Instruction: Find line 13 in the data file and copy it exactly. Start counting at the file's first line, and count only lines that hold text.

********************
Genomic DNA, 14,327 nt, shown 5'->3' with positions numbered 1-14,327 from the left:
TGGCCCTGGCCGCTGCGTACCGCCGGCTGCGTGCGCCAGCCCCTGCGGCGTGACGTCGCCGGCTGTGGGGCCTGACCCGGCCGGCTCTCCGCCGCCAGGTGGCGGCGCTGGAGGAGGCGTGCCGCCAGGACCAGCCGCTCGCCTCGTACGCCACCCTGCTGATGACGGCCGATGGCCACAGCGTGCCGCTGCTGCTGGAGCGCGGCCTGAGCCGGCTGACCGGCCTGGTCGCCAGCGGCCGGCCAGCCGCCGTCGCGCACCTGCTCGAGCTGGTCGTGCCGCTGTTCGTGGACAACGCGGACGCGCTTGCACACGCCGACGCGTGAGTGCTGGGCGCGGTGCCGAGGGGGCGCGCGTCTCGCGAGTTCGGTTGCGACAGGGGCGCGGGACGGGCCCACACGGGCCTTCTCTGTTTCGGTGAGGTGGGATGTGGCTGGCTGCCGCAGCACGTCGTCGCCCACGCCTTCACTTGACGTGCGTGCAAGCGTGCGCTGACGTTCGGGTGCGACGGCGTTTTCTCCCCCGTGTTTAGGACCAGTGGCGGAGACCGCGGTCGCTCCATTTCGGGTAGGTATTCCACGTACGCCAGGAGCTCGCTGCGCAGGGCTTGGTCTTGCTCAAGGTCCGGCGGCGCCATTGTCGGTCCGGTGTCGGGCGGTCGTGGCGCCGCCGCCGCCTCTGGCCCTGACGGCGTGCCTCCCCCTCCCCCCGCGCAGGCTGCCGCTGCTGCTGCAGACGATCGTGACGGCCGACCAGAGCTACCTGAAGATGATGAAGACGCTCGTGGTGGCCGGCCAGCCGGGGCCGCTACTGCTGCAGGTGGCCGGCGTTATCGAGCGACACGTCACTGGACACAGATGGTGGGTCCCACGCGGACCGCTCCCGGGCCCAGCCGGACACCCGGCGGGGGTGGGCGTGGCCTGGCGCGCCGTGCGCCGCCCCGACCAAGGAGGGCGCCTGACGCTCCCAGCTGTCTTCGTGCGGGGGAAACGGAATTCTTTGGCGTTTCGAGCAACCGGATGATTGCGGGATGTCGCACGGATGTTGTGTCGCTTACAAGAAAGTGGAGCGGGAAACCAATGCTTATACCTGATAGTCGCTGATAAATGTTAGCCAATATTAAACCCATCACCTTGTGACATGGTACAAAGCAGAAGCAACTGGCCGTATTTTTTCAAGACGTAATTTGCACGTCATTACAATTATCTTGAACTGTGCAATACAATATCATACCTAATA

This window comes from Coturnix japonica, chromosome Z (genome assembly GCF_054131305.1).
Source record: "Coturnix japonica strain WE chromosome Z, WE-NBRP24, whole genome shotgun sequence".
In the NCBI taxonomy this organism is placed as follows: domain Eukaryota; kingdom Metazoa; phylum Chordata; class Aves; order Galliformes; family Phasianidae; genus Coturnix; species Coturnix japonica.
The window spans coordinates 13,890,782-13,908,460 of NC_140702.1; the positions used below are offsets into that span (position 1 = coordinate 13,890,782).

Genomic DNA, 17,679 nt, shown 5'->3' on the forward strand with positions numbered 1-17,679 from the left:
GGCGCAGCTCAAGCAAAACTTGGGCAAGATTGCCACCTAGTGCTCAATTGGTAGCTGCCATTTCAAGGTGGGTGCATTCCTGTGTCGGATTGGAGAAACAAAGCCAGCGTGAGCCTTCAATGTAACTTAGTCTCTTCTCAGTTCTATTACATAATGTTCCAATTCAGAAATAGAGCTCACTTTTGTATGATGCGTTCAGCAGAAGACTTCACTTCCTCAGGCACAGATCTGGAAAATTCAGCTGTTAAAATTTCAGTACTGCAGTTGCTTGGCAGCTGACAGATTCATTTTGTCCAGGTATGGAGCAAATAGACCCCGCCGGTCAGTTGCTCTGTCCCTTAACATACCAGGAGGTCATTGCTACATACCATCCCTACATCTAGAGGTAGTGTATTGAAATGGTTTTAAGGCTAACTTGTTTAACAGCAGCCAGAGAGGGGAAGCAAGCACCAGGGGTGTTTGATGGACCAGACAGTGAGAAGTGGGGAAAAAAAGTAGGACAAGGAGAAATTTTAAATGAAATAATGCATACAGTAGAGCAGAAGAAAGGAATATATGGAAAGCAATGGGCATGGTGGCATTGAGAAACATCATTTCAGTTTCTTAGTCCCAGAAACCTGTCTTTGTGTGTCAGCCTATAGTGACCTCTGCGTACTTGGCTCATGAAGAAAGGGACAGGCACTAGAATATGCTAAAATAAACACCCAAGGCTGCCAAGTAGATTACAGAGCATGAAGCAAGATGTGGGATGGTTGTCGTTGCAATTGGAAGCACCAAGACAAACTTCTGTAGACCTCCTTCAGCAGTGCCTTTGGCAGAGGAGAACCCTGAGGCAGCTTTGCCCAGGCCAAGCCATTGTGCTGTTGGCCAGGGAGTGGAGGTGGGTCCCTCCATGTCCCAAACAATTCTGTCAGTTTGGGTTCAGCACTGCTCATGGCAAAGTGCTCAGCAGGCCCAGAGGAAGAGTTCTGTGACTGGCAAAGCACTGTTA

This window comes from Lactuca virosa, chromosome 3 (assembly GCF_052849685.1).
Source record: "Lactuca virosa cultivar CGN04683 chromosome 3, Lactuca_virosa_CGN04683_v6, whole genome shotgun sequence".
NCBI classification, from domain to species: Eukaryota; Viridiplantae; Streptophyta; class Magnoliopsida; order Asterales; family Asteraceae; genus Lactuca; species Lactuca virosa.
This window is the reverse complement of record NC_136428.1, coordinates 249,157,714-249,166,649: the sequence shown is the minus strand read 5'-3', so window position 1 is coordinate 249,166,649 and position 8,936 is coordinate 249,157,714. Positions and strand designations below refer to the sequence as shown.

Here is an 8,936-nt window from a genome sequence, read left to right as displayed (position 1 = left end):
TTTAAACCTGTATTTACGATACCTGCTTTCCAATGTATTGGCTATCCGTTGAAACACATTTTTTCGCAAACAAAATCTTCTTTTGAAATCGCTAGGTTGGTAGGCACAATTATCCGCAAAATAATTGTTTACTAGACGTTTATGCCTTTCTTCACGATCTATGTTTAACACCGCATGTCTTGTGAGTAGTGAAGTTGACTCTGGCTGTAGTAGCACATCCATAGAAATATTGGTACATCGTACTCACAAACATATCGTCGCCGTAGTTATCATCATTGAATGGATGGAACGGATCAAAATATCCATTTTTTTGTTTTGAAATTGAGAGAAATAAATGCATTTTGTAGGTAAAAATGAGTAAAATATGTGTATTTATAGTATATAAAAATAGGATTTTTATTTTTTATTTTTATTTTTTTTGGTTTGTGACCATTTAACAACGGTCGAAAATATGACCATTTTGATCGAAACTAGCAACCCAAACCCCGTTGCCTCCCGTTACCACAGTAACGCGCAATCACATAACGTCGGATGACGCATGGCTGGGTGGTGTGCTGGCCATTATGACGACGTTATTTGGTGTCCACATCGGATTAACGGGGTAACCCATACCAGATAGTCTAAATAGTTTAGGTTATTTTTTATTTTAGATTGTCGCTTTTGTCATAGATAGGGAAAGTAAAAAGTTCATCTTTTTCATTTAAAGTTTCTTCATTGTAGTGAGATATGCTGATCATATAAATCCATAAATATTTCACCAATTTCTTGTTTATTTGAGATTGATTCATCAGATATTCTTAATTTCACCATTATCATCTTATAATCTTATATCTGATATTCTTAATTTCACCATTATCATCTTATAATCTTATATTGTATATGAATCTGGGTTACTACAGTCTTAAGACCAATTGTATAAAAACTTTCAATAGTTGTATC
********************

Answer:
Here is an 8,936-nt window from a genome sequence, read left to right as displayed (position 1 = left end):